Thursday, January 20, 2011

Piano Lessons

My little girl has taken an interest in the old fashioned upright piano in our living room.  The piano was my mother-in-laws, which we hauled from her basement in Winona to our house in Jordan.  After the traumatic experience of moving that beast of an instrument, I have vowed to never move it again.  The thing will be blown up before it gets moved.

The piano has remained virtually untouched for over a year, until this fall.  My daughter discovered that when certain keys are played together, the sound can please the ears.  Her only other experience with this piano is her little brother banging the keys in the most obnoxious way.

I think my daughter is experiencing her first "spark".  A spark is a hidden flame in kids, that excite them and tap into their passion.  I don't want to put out the spark, and want her to enjoy playing the piano.   Playing the piano is difficult, it involves math, coordination, and persistence.  I also want her to know that the most accomplished piano players puts in many hours of practice.  Even though practicing can be tedious, it should still be something she enjoys.

So what has been my approach?
1) I let her dictate the amount of practice time.  She asked if I could give her a few lessons (I took a piano for 2 years and also have a few beginning piano lesson books) and we went through the lesson book.  When she had enough of my coaching and when she became frustrated when her brain was out of sync with her fingers, then we took a break.   Now we practice about once a week for 15-30 minutes.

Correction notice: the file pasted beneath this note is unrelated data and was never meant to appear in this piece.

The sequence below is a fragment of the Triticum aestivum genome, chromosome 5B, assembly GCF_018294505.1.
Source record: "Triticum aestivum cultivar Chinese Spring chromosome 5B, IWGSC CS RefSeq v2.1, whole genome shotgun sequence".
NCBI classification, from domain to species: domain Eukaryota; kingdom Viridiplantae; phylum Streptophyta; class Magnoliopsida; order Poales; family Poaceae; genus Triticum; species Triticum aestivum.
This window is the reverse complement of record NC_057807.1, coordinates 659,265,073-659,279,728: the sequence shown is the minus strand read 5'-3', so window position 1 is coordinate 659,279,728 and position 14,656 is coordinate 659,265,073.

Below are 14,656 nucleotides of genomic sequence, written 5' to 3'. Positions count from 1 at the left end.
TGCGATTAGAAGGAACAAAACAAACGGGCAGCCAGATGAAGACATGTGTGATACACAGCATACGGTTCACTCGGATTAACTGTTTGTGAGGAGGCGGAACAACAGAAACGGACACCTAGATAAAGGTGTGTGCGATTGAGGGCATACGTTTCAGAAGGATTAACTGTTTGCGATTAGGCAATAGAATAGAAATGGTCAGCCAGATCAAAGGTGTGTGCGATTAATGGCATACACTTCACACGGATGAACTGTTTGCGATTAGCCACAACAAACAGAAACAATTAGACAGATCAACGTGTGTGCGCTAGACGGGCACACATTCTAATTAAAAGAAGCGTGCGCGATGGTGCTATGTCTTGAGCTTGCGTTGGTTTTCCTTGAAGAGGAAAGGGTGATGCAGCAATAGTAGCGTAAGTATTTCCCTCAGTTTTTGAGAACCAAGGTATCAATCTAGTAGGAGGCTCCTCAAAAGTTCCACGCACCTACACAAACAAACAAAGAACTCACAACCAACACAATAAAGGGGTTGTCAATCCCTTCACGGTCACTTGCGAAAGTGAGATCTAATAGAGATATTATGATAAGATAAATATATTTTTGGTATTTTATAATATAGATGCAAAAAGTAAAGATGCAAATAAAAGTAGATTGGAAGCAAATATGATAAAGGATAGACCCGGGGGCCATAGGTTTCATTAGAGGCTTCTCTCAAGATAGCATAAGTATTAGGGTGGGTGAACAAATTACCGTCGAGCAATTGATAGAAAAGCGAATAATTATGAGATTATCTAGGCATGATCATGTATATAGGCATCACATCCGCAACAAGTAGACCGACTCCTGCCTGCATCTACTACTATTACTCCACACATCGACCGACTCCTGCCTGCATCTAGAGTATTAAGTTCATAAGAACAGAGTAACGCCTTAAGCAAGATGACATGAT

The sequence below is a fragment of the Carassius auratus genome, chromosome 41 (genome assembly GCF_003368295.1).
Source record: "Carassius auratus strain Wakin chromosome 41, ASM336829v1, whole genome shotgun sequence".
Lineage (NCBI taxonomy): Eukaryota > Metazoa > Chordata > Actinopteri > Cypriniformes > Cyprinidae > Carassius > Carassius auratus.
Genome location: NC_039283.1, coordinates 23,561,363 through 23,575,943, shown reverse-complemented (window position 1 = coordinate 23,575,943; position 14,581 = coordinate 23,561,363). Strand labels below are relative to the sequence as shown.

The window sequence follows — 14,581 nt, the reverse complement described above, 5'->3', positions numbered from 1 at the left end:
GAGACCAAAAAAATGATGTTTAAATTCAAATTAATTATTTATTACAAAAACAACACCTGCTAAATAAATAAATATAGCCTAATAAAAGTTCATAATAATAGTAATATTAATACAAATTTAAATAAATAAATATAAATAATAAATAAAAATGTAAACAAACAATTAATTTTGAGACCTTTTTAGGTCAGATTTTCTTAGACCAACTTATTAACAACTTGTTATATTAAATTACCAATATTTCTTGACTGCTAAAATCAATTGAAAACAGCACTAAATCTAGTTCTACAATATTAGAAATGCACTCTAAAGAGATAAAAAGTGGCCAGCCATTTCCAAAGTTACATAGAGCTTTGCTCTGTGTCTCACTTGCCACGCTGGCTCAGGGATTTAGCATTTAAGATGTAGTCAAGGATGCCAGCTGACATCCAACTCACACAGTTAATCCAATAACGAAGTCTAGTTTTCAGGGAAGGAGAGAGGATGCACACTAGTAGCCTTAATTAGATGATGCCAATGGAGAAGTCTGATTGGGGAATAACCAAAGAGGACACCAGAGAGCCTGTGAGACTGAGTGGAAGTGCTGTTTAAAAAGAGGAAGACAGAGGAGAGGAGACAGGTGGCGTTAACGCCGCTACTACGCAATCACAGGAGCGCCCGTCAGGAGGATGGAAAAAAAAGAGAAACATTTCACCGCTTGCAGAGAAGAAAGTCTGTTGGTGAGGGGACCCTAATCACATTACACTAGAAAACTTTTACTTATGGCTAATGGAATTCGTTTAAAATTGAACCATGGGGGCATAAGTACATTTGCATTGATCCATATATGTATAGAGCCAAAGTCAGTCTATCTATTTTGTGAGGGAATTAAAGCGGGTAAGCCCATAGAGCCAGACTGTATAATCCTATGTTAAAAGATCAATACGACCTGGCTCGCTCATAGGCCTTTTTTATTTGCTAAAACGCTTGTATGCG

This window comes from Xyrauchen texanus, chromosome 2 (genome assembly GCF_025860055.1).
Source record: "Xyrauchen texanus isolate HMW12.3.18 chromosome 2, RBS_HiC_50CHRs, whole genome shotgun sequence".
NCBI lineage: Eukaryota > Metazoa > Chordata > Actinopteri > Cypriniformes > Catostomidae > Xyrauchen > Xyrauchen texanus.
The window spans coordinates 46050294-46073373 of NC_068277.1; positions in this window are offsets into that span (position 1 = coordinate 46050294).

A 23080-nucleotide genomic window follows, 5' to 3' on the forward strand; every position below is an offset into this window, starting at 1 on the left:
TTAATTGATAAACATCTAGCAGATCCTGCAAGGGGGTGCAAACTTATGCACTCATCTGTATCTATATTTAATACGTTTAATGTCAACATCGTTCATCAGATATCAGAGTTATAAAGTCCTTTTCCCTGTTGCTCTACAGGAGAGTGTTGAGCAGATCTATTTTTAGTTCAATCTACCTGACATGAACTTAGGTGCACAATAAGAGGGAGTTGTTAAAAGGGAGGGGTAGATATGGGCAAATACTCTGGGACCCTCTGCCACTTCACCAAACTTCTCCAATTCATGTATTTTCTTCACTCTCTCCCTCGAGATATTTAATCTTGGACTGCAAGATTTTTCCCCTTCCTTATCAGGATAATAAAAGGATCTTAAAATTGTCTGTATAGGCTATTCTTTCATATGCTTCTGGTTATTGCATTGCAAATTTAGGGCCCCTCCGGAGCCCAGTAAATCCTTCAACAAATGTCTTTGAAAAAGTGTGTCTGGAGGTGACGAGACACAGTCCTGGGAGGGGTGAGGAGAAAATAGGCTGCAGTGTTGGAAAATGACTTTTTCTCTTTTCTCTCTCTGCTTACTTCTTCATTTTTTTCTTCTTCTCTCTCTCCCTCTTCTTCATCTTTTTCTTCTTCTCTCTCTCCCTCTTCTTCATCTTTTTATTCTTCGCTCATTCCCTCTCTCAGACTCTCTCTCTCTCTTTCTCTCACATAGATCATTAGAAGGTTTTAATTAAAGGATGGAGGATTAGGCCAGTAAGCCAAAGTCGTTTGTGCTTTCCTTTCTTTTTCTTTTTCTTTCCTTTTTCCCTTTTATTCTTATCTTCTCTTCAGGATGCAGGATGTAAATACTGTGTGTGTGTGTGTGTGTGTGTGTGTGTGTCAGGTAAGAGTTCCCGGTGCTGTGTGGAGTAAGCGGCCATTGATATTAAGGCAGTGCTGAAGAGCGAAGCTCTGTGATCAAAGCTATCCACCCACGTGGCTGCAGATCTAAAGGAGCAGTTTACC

2) Make it fun.  We try to play fun kid music she likes, rather than some boring music exercises.

3) Praise the effort, not her talent level.  In Malcolm Gladwell's book, Outliars, Gladwell points out that every professional instrumental musician has put in minimally 10,000 hours of practice.  Were they talented?  Absolutely, but it was the practice that made them great.  If I praise her talent, she may think she can't improve as talent can only take one so far.

4) If she demonstrates an eagerness to take piano lessons.  We will fork over the dough.  However, if piano lessons ever turn into, "I don't want to." Then her piano playing days will be over.

5) Support her as far as she wants to go. 

Will it work?  Who knows?  I'm just trying to turn the spark into a flame.

Anyone out there have any suggestions?

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